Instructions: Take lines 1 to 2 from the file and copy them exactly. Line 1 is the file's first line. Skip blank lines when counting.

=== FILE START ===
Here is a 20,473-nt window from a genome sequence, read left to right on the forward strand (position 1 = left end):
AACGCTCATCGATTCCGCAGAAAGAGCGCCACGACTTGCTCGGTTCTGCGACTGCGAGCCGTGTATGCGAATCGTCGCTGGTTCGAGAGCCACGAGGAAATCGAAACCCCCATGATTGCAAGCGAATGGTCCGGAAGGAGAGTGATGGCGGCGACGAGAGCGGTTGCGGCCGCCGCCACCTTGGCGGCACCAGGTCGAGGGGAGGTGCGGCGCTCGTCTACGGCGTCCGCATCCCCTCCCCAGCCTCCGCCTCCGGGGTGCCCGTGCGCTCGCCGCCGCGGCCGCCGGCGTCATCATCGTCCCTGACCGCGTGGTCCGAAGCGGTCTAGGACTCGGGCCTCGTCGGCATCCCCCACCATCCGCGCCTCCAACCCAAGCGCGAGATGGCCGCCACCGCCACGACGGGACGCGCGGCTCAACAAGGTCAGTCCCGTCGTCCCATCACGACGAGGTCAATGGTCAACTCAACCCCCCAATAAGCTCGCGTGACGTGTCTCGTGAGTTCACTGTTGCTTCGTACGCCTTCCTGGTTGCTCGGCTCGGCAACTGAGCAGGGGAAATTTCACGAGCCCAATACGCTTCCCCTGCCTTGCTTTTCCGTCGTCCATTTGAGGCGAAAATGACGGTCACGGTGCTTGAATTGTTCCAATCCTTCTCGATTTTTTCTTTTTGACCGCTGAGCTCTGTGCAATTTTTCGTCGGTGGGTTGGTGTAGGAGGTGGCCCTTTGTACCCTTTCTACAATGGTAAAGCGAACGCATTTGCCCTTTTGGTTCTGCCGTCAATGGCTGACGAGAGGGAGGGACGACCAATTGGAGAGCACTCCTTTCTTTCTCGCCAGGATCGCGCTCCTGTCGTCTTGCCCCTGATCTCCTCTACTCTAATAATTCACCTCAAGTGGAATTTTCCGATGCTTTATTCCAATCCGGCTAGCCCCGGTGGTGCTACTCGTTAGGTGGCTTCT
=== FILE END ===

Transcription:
Here is a 20,473-nt window from a genome sequence, read left to right on the forward strand (position 1 = left end):
AACGCTCATCGATTCCGCAGAAAGAGCGCCACGACTTGCTCGGTTCTGCGACTGCGAGCCGTGTATGCGAATCGTCGCTGGTTCGAGAGCCACGAGGAAATCGAAACCCCCATGATTGCAAGCGAATGGTCCGGAAGGAGAGTGATGGCGGCGACGAGAGCGGTTGCGGCCGCCGCCACCTTGGCGGCACCAGGTCGAGGGGAGGTGCGGCGCTCGTCTACGGCGTCCGCATCCCCTCCCCAGCCTCCGCCTCCGGGGTGCCCGTGCGCTCGCCGCCGCGGCCGCCGGCGTCATCATCGTCCCTGACCGCGTGGTCCGAAGCGGTCTAGGACTCGGGCCTCGTCGGCATCCCCCACCATCCGCGCCTCCAACCCAAGCGCGAGATGGCCGCCACCGCCACGACGGGACGCGCGGCTCAACAAGGTCAGTCCCGTCGTCCCATCACGACGAGGTCAATGGTCAACTCAACCCCCCAATAAGCTCGCGTGACGTGTCTCGTGAGTTCACTGTTGCTTCGTACGCCTTCCTGGTTGCTCGGCTCGGCAACTGAGCAGGGGAAATTTCACGAGCCCAATACGCTTCCCCTGCCTTGCTTTTCCGTCGTCCATTTGAGGCGAAAATGACGGTCACGGTGCTTGAATTGTTCCAATCCTTCTCGATTTTTTCTTTTTGACCGCTGAGCTCTGTGCAATTTTTCGTCGGTGGGTTGGTGTAGGAGGTGGCCCTTTGTACCCTTTCTACAATGGTAAAGCGAACGCATTTGCCCTTTTGGTTCTGCCGTCAATGGCTGACGAGAGGGAGGGACGACCAATTGGAGAGCACTCCTTTCTTTCTCGCCAGGATCGCGCTCCTGTCGTCTTGCCCCTGATCTCCTCTACTCTAATAATTCACCTCAAGTGGAATTTTCCGATGCTTTATTCCAATCCGGCTAGCCCCGGTGGTGCTACTCGTTAGGTGGCTTCT